Tunnel visionPosted: July 31, 2010
Remember this photo?
Taken in March, suffice it to say teaching Elliot and Edie the tunnel has not been easy! Eventually I realized I needed to teach the tunnel to one dog at a time, to prevent my own discouragement. I purchased a 6 foot kids tunnel, and with string shortened it enough so Edie would have to walk through it rather than jump through it like a hoop. I didn’t measure it, but it must have been about 16 inches long. Each morning Edie and I would go to the basement training area, her breakfast in tow. Sure it was luring; my shaping skills stink. For weeks I set her breakfast on one end of the tunnel. If she came around the outside, I picked breakfast up. She’d go into the tunnel, stretching, stretching for breakfast. Each time I would move the food bowl a little further away. No matter, she’d grab a bite and back out of the tunnel. Again and again. Day after day. Week after week. And then one morning she did it! I was so excited! Party! She looked at me as if to say, “oh, this is what you’ve been trying to teach me?” And promptly went back through the tunnel the other way. I kept it at that length for several days, extending it little by little after that until she’d go through the entire 6 foot tunnel.
Then I started the same procedure with Elliot. I did substitute treats for breakfast. He would do the same thing as Edie – enter the tunnel, snatch the treat and back out of the tunnel. Week after week. Elliot has an interesting learning style. He will circle and approach an obstacle, circle and approach closer. This can go on four or five times and then, as if he’s mustered courage, he gives the obstacle a go, usually with success. I’ve learned it’s best not to talk to him much while he’s working on the puzzle. It seems to distract his thought process. I decided to set up a sequence with a jump and then the tunnel, hoping it would help him understand the tunnel is simply another obstacle to puzzle out. It worked! Yes, at first he’d circle several times before entering the tunnel, but he’d do it. And come out the other end. Awesome! Elliot!
Time to extend the tunnel. And Edie needed a longer tunnel.
From Jeffers Dog Supply I found a 16 foot tunnel and a chute tunnel:
Arriving Thursday, excitedly I opened the box. Bonus, both come with a handy carrying bag. Looking at the 16 foot tunnel, contemplating how on earth it could be corralled into a shorter length given the springwork skeleton, I decided to give Edie a try with the entire length. But first, a little refresher with the six foot tunnel. It had been several weeks since she’d done the tunnel because it was, once again, shortened for Elliot. (It’s a pain-in-the-a$$ to shorten those tunnels!) Edie went through it with gusto. I put a bend in the tunnel. Again, through it with pizazz. With not enough room in the basement, moving furniture, I set up the 16 foot tunnel in the house. She went in several feet right away and then backed out. With encouragement, she then went through the entire thing! Yippee!! And again. And again. Rick then pointed out maybe she’d like a treat. Gee. Duh! Then we made it a game, like the puppy recall game. Rick was at one end of the tunnel with treats. I was at the other end with treats. In and out. Back and forth. It was fun! Probably helped that Vincent and Ely were looking on wondering how they could get in on the treat action. After months of slowly working the tunnel, it was hard for me to stop the session, but I managed to do it while she was still willing to play.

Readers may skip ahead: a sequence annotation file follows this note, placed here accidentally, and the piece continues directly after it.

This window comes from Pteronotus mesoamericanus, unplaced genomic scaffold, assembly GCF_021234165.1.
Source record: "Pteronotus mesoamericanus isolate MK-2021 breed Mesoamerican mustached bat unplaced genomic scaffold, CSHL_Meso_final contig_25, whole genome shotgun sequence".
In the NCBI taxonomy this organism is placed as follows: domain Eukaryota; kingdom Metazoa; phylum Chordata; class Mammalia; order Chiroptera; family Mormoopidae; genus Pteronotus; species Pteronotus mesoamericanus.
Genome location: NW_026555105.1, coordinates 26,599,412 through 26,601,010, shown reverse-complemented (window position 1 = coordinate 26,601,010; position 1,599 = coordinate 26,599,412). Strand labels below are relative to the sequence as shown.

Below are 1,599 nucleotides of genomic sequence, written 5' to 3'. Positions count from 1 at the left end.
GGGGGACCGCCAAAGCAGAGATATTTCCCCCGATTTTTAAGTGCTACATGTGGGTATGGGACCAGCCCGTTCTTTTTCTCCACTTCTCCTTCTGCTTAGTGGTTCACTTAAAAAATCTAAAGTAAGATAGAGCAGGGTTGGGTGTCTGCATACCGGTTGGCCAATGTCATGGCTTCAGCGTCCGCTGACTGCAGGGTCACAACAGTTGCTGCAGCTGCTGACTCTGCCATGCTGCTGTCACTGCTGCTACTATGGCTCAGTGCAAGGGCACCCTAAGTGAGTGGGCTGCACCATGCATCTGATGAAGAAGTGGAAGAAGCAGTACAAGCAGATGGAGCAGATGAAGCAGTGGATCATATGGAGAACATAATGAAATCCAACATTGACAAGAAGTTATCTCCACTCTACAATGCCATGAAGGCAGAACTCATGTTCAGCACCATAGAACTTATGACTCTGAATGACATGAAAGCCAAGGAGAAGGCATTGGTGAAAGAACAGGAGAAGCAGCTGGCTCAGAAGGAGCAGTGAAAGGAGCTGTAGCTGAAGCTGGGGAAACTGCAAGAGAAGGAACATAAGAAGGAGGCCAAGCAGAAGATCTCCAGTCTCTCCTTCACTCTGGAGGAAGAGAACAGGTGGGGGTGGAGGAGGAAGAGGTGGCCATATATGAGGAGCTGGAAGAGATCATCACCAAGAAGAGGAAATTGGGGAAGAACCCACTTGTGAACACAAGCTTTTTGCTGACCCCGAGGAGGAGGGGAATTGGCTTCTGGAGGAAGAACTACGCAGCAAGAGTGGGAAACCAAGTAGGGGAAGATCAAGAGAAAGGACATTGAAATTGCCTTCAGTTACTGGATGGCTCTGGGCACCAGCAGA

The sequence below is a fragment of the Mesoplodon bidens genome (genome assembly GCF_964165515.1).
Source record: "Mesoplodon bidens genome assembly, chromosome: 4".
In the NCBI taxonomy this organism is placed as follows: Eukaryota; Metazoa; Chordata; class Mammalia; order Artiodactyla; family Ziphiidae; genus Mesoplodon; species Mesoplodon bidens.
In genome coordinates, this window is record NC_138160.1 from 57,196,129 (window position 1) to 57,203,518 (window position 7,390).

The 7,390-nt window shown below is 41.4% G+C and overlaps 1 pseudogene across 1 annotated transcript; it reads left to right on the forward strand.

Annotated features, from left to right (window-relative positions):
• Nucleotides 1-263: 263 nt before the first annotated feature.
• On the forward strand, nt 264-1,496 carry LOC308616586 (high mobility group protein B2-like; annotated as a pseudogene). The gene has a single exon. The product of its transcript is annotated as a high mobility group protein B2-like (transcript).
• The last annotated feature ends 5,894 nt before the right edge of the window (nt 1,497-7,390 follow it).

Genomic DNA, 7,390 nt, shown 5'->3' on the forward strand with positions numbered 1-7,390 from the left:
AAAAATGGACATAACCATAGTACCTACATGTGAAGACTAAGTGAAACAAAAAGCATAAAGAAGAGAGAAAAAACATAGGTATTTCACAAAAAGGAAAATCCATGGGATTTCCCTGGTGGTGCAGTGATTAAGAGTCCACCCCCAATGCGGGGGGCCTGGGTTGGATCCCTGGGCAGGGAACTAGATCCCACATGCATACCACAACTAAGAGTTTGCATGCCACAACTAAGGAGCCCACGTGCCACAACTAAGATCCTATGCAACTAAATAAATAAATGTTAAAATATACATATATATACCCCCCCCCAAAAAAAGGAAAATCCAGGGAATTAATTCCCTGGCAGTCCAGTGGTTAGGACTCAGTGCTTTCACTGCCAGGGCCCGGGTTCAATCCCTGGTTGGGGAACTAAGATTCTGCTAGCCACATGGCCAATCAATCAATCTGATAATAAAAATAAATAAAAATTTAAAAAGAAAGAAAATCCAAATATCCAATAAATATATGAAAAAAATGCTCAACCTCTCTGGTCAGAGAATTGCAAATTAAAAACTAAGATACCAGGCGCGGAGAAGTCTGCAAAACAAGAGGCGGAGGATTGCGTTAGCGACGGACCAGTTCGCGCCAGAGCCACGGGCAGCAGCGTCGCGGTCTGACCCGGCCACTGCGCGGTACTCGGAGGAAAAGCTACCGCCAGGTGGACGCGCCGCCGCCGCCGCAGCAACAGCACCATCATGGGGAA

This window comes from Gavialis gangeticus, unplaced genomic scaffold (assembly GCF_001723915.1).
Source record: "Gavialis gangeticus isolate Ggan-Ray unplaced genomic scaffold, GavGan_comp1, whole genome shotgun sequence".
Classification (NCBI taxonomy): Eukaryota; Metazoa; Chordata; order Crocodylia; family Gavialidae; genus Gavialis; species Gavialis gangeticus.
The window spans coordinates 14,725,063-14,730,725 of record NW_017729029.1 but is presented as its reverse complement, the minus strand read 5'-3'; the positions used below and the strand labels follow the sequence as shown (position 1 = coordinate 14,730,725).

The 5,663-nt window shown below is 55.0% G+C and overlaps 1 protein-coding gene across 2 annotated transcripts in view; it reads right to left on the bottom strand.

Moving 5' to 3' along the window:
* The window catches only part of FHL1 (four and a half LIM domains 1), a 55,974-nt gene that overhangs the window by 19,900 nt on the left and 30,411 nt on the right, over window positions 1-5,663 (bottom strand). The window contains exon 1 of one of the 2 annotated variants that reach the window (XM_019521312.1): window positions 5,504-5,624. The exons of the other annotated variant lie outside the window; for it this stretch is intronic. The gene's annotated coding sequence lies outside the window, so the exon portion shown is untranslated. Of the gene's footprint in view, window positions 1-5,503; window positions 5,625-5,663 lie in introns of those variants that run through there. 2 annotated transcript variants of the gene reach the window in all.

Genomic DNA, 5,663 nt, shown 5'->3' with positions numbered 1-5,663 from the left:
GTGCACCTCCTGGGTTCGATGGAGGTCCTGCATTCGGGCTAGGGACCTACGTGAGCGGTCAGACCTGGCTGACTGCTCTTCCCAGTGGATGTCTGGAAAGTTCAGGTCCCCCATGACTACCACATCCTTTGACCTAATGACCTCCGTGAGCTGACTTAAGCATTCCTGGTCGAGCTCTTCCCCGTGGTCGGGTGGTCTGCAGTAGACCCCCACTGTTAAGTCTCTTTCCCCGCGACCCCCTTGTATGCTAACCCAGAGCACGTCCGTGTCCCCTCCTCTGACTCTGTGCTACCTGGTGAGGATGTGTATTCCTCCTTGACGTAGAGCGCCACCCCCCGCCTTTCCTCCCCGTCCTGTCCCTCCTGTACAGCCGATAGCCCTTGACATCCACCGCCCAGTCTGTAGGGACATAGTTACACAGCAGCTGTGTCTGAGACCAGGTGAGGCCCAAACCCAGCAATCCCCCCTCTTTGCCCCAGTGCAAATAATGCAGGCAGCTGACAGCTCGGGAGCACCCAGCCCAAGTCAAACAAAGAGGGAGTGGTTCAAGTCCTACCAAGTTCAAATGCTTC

With the chute part of the chute tunnel corralled, yesterday I used that tunnel for Elliot. It’s about twice the length as the tunnel he’d been working. He circled once – after all it did look a bit different – and in he went. And back through and over the jump. Back and forth again. And we stopped. Elliot! You are so awesome! This morning I’ve set up two jumps sorta pinwheel style before the tunnel. If it throws him off, I’ll back it up. Somehow I’m betting he’ll hardly miss a beat.
Patience. Agility with Lhasa Apsos provides plenty of opportunity to practice patience. And baby steps. And enjoying the journey rather than focusing on the destination.